confined to the narrow limits of the right of  The record is silent in this case as to way." whether or not the stock law prohibiting  But can we say that in the instant case horses and other animals from running at the plaintiff has alleged such negligence as large was in force in Clay county at the would make the railway company liable, and, time of the accident. Therefore we are jus- if so, does the evidence sustain such allegatified in concluding that it was not. But it tions? Plaintiff alleged negligence of the deis provided in the article of the statute above fendant in the following language: quoted that:
"That there is no fence, cattle guard, or ob"If the railroad company fence its road, it struction to prevent stock from passing over shall only be liable for injury resulting from a said dirt road going south and on said right of want of ordinary care."
from the north, nor from going upon de
fendant's said right of way and railroad track, It is not contended by appellee that the both easterly and westerly, and, in fact, upon defendant company is liable absolutely for reaching said right of way over said dirt road the injury complained of, or that his action from the north, such stock could find no outis predicated upon this article. It is urged let, except upon and over said right of way
or 'to return north over said road, and plaintiff that, if the railroad company failed to exer- says that the failure to have a fence or cattle said dirt road fences with defendant's right of between the ties, and received the injuries way fences on the north side of said right of necessitating her being killed. In the judgway to the defendant's railroad, and proper cattle guards, is negligence on the part of de- ment of the majority, this accident and infendant, and that by leaving the matter in the jury was not such as resulted in direct secondition it is now and was in at the date of quence from any negligence of the railway fence, cattle guards, or obstruction, formed and company alleged by plaintiff, but was due to created a 'trap' or 'pocket to catch or en- an independent and nonconcurring cause, to snare stock onto said right of way and between wit, the unusual and not to be anticipated the said railroad track proper and the wire notion that the mare took to undertake such fences of defendant on the north and south side thereof, all of which plaintiff says is neg- a hazardous feat. Moreover, the majority ligence, and the proximate cause of plaintiff's are not satisfied that the evidence is suffistock getting upon said right of way and being cient to show notice to the defendant of the killed and injured, as further alleged herein."
condition of the north gate. In subsequent paragraphs plaintiff alleges Therefore, in the judgment of the majority, the construction of the fences at either ex- the railway company in no event could be tremity of the trestle or bridge or culvert liable for the value of the animal killed. The connecting with the right of way fences at judgment of the trial court is reformed so as either end and on both sides, and alleges to exclude the item of $150, and, as thus that such construction constitutes a "pocket" reformed, is affirmed in the sum of $80, with or "trap" for stock which have come on the interest at 6 per cent. from date of judgment. right of way through said open gate or be- The costs of this appeal are adjudged against cause of the absence of the gate. He fur- appellee. ther alleges negligence in the construction Reformed and affirmed. of the trestle, in that the ties are so placed that they permit the hoofs and limbs of BUCK, J. (dissenting). I cannot agree horses and cattle to slip or pass between with the views expressed in the majority them.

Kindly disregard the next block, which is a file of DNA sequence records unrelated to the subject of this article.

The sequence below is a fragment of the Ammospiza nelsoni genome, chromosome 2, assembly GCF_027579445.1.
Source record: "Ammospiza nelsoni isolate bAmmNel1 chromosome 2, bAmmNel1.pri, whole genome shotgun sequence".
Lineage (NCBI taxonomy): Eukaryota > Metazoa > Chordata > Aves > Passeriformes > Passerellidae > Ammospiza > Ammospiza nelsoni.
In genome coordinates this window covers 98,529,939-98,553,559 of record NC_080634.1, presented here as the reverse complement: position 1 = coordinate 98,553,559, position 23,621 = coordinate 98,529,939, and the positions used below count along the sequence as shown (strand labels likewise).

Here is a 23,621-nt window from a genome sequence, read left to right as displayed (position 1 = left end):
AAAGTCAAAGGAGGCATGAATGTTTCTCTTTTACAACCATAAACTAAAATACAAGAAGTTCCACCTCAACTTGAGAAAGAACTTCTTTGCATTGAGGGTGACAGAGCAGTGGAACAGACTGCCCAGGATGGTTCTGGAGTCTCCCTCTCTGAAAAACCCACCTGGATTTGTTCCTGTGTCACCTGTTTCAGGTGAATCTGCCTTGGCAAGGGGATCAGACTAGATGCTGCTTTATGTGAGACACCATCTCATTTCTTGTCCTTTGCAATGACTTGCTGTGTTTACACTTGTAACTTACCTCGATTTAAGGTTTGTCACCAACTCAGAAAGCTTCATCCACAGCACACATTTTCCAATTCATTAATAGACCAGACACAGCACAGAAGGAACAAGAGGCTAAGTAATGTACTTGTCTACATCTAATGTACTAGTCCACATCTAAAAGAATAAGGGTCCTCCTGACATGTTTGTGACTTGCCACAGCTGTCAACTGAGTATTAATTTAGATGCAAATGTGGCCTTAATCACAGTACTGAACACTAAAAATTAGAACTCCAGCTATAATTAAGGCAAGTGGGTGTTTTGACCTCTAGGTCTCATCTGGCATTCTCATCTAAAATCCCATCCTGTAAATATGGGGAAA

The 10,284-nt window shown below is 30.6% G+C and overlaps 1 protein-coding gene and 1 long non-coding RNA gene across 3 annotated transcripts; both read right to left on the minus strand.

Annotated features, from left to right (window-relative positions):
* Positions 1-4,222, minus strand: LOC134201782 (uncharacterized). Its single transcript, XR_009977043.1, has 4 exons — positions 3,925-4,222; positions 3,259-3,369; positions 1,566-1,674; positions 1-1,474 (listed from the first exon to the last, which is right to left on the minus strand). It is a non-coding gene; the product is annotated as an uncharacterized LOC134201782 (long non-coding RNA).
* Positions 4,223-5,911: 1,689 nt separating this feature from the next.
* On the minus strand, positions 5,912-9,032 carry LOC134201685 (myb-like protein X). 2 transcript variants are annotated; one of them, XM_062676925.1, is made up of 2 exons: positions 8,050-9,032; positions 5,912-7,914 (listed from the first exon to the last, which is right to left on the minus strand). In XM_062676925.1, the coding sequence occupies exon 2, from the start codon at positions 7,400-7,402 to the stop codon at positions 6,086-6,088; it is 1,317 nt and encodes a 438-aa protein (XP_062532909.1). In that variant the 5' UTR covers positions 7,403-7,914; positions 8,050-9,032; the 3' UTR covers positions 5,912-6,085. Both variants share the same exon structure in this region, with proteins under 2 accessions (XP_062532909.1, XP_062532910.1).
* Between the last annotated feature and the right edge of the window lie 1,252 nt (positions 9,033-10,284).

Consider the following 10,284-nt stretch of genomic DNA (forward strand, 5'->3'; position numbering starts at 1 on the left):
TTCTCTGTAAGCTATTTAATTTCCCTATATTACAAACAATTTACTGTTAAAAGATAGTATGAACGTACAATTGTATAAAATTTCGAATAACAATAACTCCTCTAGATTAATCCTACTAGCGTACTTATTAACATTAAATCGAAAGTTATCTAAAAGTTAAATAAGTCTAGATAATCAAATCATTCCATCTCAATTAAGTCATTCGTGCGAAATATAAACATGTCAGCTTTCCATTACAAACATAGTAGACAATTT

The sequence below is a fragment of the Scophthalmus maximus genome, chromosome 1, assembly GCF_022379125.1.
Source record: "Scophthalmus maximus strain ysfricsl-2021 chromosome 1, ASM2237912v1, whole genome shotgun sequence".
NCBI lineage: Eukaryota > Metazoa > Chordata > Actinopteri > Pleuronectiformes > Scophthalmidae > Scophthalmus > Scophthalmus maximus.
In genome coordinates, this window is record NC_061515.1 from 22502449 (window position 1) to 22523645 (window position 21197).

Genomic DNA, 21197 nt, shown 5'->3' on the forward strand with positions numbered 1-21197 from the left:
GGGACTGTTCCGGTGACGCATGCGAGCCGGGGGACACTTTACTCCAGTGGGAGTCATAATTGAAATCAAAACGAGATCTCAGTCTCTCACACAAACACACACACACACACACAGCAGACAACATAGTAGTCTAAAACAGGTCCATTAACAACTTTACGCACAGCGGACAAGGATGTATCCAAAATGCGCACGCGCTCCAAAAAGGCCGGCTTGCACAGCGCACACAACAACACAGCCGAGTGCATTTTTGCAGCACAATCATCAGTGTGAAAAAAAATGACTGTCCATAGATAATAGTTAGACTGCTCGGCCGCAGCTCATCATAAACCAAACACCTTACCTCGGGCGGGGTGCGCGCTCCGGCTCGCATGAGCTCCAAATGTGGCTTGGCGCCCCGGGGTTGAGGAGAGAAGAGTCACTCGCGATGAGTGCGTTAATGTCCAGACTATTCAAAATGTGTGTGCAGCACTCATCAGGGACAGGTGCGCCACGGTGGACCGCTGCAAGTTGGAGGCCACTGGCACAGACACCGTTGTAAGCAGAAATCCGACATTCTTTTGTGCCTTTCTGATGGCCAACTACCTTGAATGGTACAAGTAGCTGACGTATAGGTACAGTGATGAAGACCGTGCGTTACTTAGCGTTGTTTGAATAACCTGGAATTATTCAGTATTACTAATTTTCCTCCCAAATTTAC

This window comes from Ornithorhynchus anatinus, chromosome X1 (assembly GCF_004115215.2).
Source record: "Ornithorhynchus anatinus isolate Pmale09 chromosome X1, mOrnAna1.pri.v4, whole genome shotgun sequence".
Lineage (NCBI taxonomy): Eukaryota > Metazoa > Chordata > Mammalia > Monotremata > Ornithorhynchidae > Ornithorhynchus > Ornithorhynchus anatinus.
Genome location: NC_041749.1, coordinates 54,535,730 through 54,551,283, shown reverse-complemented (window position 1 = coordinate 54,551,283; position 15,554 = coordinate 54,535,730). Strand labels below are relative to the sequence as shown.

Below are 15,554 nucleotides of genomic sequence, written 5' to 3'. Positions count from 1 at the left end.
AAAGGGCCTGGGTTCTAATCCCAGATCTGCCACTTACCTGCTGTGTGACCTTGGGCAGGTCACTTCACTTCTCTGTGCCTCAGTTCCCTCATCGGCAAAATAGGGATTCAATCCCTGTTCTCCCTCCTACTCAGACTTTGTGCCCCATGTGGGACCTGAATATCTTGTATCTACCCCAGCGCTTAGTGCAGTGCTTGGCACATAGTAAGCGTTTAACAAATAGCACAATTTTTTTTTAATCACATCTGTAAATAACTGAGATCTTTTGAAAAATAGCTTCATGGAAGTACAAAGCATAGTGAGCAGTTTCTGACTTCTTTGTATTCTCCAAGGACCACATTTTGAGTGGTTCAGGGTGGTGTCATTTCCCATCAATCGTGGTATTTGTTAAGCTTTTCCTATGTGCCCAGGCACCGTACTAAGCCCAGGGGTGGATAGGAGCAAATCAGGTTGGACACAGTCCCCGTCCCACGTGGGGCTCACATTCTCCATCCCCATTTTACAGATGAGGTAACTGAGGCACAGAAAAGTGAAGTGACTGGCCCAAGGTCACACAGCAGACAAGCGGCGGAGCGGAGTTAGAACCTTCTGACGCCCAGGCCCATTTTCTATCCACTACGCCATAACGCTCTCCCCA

opinion, nor in the disposition of this case. We find nothing in the record to suggest if the railway company is liable for the inthat the trestle in question was negligently juries sustained by the horses which ran constructed, or constructed differently from through the fences to escape from what, no those commonly used. If the death of the doubt, seemed to them an approaching monmare in question had been caused at the ster, emitting loud and frightening noises, time of the passing of the east-bound train, and belching forth clouds of smoke and steam, and when three of the horses got over into then it seems to me that no less is it liable the field north, and three others, including for the death of the mare in question, which, the mare in question, either got through having escaped from the threatening and imboth of the fences on the north side of the minent danger, as she saw it, followed the trestle and joining the ends of the trestle natural promptings of her equine nature to with the right of way fence, or passed over get back to her companions by the only means the trestle itself, and the witnesses seem to of egress that presented itself. To one who leave the matter in doubt as to which means knows horses and understands their habits was employed, we would feel justified in sus- it would seem that, under the circumstances, taining the judgment as to the $150 item, and it must have been reasonably anticipated to hold that the act of the railway company, that in all probability she would have atand those in charge of its engine, in causing tempted to do the very thing she did do, not the engine to whistle, blow off vast quantities realizing the danger from the gaps in the of steam, and the ringing of the bell, there- walkway selected until after she started onby frightening the animals, and causing them to the trestle, and it was too late to turn to run through the fences and onto the tres back. I believe the accident in question is tle, was the proximate cause of the injuries; a result which naturally flows in a continbut the damage complained of as to this par- uous sequence from the negligence of the ticular item, it does not seem, at least to railway company in permitting its gate or the majority of the court, could have been gap into its right of way to be down or get reasonably anticipated. It appears that the out of repair, or in failing to have fences mare which was killed, as well as two others and cattle guards on either side of the inof the horses, at the time the horses were tersecting public road, thereby inviting loose frightened at the approach of the east-bound stock to enter upon such right of way. The train, and caused to run eastward from the case of Railway Co. v. Dixon, cited in the intersection of the public road and the right majority opinion, is believed to be directly of way, and down the right of way north of in point, and to support the judgment of the the track, managed, either by going through trial court as to this item of damage. Apthe fences connecting the ends of the trestle pellee also cites Railway v. Benaist, 122 S. with the right of way fence or over the tres-W. 587, Railway Co. v. Harris, 3 Willson, tle, to escape the danger from the approach- Civ. Cas. Ct. App. § 224, Railway Co. v. ing train, and after the passing of the train Mitchell, 4 Willson, Civ. Cas. Ct. App. 261, turned back westward, and that the mare in 17 S. W. 1079, and Railway Co. v. Cooper, 75 question, in attempting to go back westward S. W. 329, all of which in more or less de